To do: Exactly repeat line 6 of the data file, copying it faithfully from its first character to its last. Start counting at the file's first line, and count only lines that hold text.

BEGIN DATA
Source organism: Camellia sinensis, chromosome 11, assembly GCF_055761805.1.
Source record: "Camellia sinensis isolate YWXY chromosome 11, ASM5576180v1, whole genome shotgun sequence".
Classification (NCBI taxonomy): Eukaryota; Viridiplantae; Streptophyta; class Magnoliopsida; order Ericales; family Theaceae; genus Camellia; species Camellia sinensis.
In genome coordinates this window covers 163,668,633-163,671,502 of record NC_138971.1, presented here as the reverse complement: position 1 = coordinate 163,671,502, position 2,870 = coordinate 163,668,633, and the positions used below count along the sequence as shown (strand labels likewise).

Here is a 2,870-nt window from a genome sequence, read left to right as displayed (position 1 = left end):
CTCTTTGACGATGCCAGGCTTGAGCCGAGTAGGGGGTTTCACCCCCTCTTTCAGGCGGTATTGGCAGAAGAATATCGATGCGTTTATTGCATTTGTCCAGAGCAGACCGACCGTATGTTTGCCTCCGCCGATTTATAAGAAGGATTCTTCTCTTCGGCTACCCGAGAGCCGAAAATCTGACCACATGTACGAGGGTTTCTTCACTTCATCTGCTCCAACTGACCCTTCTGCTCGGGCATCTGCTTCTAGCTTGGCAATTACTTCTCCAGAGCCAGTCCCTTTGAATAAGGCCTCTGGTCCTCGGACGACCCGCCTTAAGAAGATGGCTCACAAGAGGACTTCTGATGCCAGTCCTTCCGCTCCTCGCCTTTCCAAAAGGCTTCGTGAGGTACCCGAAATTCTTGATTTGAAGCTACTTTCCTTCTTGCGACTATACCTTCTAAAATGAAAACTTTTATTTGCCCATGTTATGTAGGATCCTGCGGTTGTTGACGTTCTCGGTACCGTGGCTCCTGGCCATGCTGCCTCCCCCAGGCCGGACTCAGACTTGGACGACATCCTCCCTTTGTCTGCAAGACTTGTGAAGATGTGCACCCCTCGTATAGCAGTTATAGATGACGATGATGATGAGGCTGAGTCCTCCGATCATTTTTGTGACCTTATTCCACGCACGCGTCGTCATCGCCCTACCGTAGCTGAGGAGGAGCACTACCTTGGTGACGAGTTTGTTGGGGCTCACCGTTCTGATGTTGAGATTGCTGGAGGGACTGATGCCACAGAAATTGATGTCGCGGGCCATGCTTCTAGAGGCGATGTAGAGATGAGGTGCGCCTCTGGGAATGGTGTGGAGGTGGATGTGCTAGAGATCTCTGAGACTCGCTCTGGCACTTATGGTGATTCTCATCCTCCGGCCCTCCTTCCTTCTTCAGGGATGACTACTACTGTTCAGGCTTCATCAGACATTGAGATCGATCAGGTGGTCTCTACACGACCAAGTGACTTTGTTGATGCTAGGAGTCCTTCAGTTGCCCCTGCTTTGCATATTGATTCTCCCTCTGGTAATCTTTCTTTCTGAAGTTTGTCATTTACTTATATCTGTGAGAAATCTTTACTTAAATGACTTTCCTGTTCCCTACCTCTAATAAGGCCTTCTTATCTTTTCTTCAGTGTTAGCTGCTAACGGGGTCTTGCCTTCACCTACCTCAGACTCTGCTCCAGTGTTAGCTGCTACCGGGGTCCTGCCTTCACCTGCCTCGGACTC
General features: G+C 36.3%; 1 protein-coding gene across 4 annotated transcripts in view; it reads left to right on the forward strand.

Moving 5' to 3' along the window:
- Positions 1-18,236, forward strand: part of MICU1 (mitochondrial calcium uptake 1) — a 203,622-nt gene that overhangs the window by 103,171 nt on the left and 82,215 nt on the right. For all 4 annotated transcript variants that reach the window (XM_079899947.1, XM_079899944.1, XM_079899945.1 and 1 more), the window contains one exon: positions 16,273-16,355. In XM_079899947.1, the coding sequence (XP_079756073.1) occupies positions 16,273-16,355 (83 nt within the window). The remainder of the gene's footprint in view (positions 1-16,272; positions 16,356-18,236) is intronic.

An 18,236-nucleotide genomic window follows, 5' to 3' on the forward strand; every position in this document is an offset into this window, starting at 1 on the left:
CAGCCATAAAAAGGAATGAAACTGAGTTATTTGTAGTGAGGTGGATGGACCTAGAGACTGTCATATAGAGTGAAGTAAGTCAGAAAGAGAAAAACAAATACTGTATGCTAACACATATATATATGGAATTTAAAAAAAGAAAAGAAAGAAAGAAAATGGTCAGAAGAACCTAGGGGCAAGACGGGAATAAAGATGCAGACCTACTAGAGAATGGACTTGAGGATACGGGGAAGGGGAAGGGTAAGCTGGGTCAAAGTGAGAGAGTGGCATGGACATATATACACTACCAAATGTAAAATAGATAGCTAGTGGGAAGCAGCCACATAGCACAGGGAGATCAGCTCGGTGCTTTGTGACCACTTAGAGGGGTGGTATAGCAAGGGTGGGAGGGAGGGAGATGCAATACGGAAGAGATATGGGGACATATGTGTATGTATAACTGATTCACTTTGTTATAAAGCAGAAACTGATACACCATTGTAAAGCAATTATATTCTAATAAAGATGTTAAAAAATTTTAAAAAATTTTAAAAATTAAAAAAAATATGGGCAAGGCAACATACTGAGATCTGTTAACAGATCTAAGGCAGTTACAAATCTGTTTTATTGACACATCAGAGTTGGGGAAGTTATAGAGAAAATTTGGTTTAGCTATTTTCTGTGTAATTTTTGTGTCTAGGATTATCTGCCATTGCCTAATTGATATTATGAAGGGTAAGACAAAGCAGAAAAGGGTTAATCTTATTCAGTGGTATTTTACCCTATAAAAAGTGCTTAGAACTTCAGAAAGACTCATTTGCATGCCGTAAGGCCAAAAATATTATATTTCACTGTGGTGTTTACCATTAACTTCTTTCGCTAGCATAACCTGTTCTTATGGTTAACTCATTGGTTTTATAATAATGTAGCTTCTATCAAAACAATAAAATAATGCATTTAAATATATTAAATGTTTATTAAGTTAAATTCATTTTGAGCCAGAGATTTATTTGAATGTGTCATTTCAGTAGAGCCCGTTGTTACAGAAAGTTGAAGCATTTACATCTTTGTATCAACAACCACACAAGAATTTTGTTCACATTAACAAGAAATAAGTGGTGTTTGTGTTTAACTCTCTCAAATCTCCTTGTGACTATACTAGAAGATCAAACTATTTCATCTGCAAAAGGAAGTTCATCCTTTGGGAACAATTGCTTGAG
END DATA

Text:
CTCTTTGACGATGCCAGGCTTGAGCCGAGTAGGGGGTTTCACCCCCTCTTTCAGGCGGTATTGGCAGAAGAATATCGATGCGTTTATTGCATTTGTCCAGAGCAGACCGACCGTATGTTTGCCTCCGCCGATTTATAAGAAGGATTCTTCTCTTCGGCTACCCGAGAGCCGAAAATCTGACCACATGTACGAGGGTTTCTTCACTTCATCTGCTCCAACTGACCCTTCTGCTCGGGCATCTGCTTCTAGCTTGGCAATTACTTCTCCAGAGCCAGTCCCTTTGAATAAGGCCTCTGGTCCTCGGACGACCCGCCTTAAGAAGATGGCTCACAAGAGGACTTCTGATGCCAGTCCTTCCGCTCCTCGCCTTTCCAAAAGGCTTCGTGAGGTACCCGAAATTCTTGATTTGAAGCTACTTTCCTTCTTGCGACTATACCTTCTAAAATGAAAACTTTTATTTGCCCATGTTATGTAGGATCCTGCGGTTGTTGACGTTCTCGGTACCGTGGCTCCTGGCCATGCTGCCTCCCCCAGGCCGGACTCAGACTTGGACGACATCCTCCCTTTGTCTGCAAGACTTGTGAAGATGTGCACCCCTCGTATAGCAGTTATAGATGACGATGATGATGAGGCTGAGTCCTCCGATCATTTTTGTGACCTTATTCCACGCACGCGTCGTCATCGCCCTACCGTAGCTGAGGAGGAGCACTACCTTGGTGACGAGTTTGTTGGGGCTCACCGTTCTGATGTTGAGATTGCTGGAGGGACTGATGCCACAGAAATTGATGTCGCGGGCCATGCTTCTAGAGGCGATGTAGAGATGAGGTGCGCCTCTGGGAATGGTGTGGAGGTGGATGTGCTAGAGATCTCTGAGACTCGCTCTGGCACTTATGGTGATTCTCATCCTCCGGCCCTCCTTCCTTCTTCAGGGATGACTACTACTGTTCAGGCTTCATCAGACATTGAGATCGATCAGGTGGTCTCTACACGACCAAGTGACTTTGTTGATGCTAGGAGTCCTTCAGTTGCCCCTGCTTTGCATATTGATTCTCCCTCTGGTAATCTTTCTTTCTGAAGTTTGTCATTTACTTATATCTGTGAGAAATCTTTACTTAAATGACTTTCCTGTTCCCTACCTCTAATAAGGCCTTCTTATCTTTTCTTCAGTGTTAGCTGCTAACGGGGTCTTGCCTTCACCTACCTCAGACTCTGCTCCAGTGTTAGCTGCTACCGGGGTCCTGCCTTCACCTGCCTCGGACTC